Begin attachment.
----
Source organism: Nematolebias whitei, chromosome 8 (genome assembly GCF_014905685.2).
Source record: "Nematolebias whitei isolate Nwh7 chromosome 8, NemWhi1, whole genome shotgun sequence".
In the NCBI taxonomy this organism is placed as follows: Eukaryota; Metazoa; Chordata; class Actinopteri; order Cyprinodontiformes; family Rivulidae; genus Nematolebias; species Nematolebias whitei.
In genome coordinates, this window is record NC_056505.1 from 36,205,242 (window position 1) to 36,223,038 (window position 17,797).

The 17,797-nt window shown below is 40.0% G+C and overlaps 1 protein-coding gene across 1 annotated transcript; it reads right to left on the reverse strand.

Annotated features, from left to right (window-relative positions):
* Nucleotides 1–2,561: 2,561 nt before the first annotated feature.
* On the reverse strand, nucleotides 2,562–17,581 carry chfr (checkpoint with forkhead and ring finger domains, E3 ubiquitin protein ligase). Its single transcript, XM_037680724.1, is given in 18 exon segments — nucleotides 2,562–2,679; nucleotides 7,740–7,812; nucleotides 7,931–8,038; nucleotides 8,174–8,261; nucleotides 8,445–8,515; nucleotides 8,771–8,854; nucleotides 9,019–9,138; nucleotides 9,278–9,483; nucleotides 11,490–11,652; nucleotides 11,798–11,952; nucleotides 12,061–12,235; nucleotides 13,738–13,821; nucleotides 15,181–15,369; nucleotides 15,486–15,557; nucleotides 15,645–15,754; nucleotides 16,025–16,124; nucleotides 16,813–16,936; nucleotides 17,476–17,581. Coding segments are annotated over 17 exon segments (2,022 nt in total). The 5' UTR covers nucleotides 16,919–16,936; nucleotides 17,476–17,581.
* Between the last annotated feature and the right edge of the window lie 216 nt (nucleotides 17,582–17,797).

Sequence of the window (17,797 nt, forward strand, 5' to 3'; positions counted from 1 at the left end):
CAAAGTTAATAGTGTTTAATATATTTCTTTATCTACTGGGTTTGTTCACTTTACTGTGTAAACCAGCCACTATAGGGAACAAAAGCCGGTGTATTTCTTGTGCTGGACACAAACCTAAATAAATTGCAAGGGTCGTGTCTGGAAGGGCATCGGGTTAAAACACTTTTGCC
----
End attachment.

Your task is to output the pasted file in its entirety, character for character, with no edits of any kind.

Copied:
Source organism: Nematolebias whitei, chromosome 8 (genome assembly GCF_014905685.2).
Source record: "Nematolebias whitei isolate Nwh7 chromosome 8, NemWhi1, whole genome shotgun sequence".
In the NCBI taxonomy this organism is placed as follows: Eukaryota; Metazoa; Chordata; class Actinopteri; order Cyprinodontiformes; family Rivulidae; genus Nematolebias; species Nematolebias whitei.
In genome coordinates, this window is record NC_056505.1 from 36,205,242 (window position 1) to 36,223,038 (window position 17,797).

The 17,797-nt window shown below is 40.0% G+C and overlaps 1 protein-coding gene across 1 annotated transcript; it reads right to left on the reverse strand.

Annotated features, from left to right (window-relative positions):
* Nucleotides 1–2,561: 2,561 nt before the first annotated feature.
* On the reverse strand, nucleotides 2,562–17,581 carry chfr (checkpoint with forkhead and ring finger domains, E3 ubiquitin protein ligase). Its single transcript, XM_037680724.1, is given in 18 exon segments — nucleotides 2,562–2,679; nucleotides 7,740–7,812; nucleotides 7,931–8,038; nucleotides 8,174–8,261; nucleotides 8,445–8,515; nucleotides 8,771–8,854; nucleotides 9,019–9,138; nucleotides 9,278–9,483; nucleotides 11,490–11,652; nucleotides 11,798–11,952; nucleotides 12,061–12,235; nucleotides 13,738–13,821; nucleotides 15,181–15,369; nucleotides 15,486–15,557; nucleotides 15,645–15,754; nucleotides 16,025–16,124; nucleotides 16,813–16,936; nucleotides 17,476–17,581. Coding segments are annotated over 17 exon segments (2,022 nt in total). The 5' UTR covers nucleotides 16,919–16,936; nucleotides 17,476–17,581.
* Between the last annotated feature and the right edge of the window lie 216 nt (nucleotides 17,582–17,797).

Sequence of the window (17,797 nt, forward strand, 5' to 3'; positions counted from 1 at the left end):
CAAAGTTAATAGTGTTTAATATATTTCTTTATCTACTGGGTTTGTTCACTTTACTGTGTAAACCAGCCACTATAGGGAACAAAAGCCGGTGTATTTCTTGTGCTGGACACAAACCTAAATAAATTGCAAGGGTCGTGTCTGGAAGGGCATCGGGTTAAAACACTTTTGCC